Toronto, September 22
Canada's allegations of India's involvement in the killing of a Sikh separatist in Surrey that sparked a diplomatic row between the two nations are based on both human and signals intelligence and inputs from an ally from Ottawa's Five Eye intelligence network, a media report has said citing the Canadian government sources.
Tensions flared between India and Canada early this week following Prime Minister Justin Trudeau's explosive allegations of the "potential" involvement of Indian agents in the killing of Khalistani extremist Hardeep Singh Nijjar on his country's soil on June 18 in British Columbia. India had designated Nijjar as a terrorist in 2020.
India angrily rejected the allegations as "absurd" and "motivated" and expelled a senior Canadian diplomat in a tit-for-tat move to Ottawa's expulsion of an Indian official over the case.
The Canadian government has amassed both human and signals intelligence in a months-long investigation of the Sikh man's death that has inflamed relations with India, CBC News, a division of the Canadian Broadcasting Corporation, reported on Thursday quoting sources.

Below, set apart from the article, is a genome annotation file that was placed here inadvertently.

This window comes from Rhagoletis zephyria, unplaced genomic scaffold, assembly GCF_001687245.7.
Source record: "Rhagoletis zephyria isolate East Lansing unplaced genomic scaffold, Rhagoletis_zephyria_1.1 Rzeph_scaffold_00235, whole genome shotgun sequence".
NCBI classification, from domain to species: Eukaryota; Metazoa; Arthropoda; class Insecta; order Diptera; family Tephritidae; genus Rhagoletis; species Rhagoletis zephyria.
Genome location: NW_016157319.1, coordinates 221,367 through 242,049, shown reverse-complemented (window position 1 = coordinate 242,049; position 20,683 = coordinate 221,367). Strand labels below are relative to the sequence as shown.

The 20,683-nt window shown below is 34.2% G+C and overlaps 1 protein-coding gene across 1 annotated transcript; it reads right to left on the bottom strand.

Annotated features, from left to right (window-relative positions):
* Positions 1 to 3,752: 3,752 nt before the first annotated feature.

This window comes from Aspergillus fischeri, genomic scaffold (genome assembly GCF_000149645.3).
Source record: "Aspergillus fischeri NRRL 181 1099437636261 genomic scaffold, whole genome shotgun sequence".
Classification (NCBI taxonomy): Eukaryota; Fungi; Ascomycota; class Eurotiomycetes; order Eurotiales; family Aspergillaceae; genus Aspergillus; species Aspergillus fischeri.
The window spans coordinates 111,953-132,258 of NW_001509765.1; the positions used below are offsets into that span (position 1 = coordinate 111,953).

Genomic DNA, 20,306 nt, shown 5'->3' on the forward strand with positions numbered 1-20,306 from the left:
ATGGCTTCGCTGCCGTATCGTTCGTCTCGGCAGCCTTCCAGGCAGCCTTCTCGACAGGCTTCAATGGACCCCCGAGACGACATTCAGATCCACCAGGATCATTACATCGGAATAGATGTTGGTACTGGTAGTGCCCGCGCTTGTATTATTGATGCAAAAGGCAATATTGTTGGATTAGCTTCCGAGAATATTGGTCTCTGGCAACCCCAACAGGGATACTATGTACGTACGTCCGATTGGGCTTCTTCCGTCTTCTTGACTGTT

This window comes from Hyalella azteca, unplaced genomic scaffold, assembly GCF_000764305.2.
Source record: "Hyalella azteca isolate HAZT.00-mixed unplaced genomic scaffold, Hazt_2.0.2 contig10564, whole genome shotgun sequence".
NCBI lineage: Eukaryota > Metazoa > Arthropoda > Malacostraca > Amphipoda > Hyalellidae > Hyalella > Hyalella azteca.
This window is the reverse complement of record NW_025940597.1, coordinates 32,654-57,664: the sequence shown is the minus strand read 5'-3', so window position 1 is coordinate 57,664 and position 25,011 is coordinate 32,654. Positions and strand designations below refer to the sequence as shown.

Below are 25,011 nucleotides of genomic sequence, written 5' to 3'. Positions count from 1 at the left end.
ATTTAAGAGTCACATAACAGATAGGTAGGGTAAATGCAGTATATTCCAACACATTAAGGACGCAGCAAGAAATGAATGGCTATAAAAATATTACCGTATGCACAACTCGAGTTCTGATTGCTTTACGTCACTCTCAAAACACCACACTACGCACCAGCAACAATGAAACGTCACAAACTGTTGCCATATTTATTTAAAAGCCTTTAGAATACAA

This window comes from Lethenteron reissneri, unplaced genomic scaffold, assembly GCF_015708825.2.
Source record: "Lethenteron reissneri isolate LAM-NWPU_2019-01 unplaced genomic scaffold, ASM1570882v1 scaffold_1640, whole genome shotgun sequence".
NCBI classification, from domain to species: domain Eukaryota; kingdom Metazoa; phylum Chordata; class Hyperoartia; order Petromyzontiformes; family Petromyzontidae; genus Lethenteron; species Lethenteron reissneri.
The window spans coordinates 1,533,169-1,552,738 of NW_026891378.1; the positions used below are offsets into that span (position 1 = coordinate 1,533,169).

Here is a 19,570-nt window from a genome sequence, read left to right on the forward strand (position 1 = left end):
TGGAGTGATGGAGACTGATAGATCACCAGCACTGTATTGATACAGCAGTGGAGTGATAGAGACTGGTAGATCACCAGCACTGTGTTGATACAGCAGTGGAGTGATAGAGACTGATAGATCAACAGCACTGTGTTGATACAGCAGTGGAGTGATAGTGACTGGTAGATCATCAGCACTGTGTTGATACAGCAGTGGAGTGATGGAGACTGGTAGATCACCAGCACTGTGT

That intelligence includes communications involving Indian officials themselves, including Indian diplomats present in Canada, say Canadian government sources.
The intelligence did not come solely from Canada. Some were provided by an unnamed ally in the Five Eyes intelligence alliance, the public broadcaster said.
Canada is part of a ‘Five Eyes' network which is an intelligence alliance consisting of the United States, United Kingdom, Australia, Canada and New Zealand.
The report said the diplomatic crisis unfolded progressively behind the scenes. Canadian officials went to India on several occasions seeking cooperation in the investigation of Nijjar's death, the report claimed.
Canada's National Security and Intelligence Adviser Jody Thomas was in India over four days in mid-August, then again for five days in September. That last visit overlapped with a tense meeting between Prime Minister Trudeau and Indian counterpart Narendra Modi, it said.
"Canadian sources say that when pressed behind closed doors, no Indian official has denied the bombshell allegation at the core of this case — that there is evidence to suggest Indian government’s involvement in the killing of a Canadian citizen on Canadian soil," it added.
Canada is weighing retaliation but has taken no decision yet, said government sources in Ottawa.
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